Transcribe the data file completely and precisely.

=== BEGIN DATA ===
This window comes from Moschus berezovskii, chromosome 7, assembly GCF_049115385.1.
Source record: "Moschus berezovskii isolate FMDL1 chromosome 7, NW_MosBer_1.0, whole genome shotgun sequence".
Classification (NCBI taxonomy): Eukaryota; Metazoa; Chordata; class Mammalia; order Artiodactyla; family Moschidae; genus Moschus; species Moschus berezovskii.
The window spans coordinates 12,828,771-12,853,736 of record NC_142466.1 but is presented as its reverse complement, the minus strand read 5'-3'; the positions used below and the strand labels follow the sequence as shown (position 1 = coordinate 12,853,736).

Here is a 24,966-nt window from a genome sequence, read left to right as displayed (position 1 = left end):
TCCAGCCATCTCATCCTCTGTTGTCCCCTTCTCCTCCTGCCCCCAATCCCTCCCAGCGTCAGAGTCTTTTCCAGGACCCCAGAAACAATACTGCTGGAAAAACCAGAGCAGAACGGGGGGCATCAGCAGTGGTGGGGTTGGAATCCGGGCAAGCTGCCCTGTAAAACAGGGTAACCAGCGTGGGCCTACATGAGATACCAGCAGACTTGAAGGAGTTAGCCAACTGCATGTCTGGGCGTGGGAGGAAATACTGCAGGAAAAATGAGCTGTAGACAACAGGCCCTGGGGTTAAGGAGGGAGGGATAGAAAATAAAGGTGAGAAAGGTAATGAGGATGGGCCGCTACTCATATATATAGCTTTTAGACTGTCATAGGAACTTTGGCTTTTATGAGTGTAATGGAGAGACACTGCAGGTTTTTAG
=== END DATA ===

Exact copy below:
This window comes from Moschus berezovskii, chromosome 7, assembly GCF_049115385.1.
Source record: "Moschus berezovskii isolate FMDL1 chromosome 7, NW_MosBer_1.0, whole genome shotgun sequence".
Classification (NCBI taxonomy): Eukaryota; Metazoa; Chordata; class Mammalia; order Artiodactyla; family Moschidae; genus Moschus; species Moschus berezovskii.
The window spans coordinates 12,828,771-12,853,736 of record NC_142466.1 but is presented as its reverse complement, the minus strand read 5'-3'; the positions used below and the strand labels follow the sequence as shown (position 1 = coordinate 12,853,736).

Here is a 24,966-nt window from a genome sequence, read left to right as displayed (position 1 = left end):
TCCAGCCATCTCATCCTCTGTTGTCCCCTTCTCCTCCTGCCCCCAATCCCTCCCAGCGTCAGAGTCTTTTCCAGGACCCCAGAAACAATACTGCTGGAAAAACCAGAGCAGAACGGGGGGCATCAGCAGTGGTGGGGTTGGAATCCGGGCAAGCTGCCCTGTAAAACAGGGTAACCAGCGTGGGCCTACATGAGATACCAGCAGACTTGAAGGAGTTAGCCAACTGCATGTCTGGGCGTGGGAGGAAATACTGCAGGAAAAATGAGCTGTAGACAACAGGCCCTGGGGTTAAGGAGGGAGGGATAGAAAATAAAGGTGAGAAAGGTAATGAGGATGGGCCGCTACTCATATATATAGCTTTTAGACTGTCATAGGAACTTTGGCTTTTATGAGTGTAATGGAGAGACACTGCAGGTTTTTAG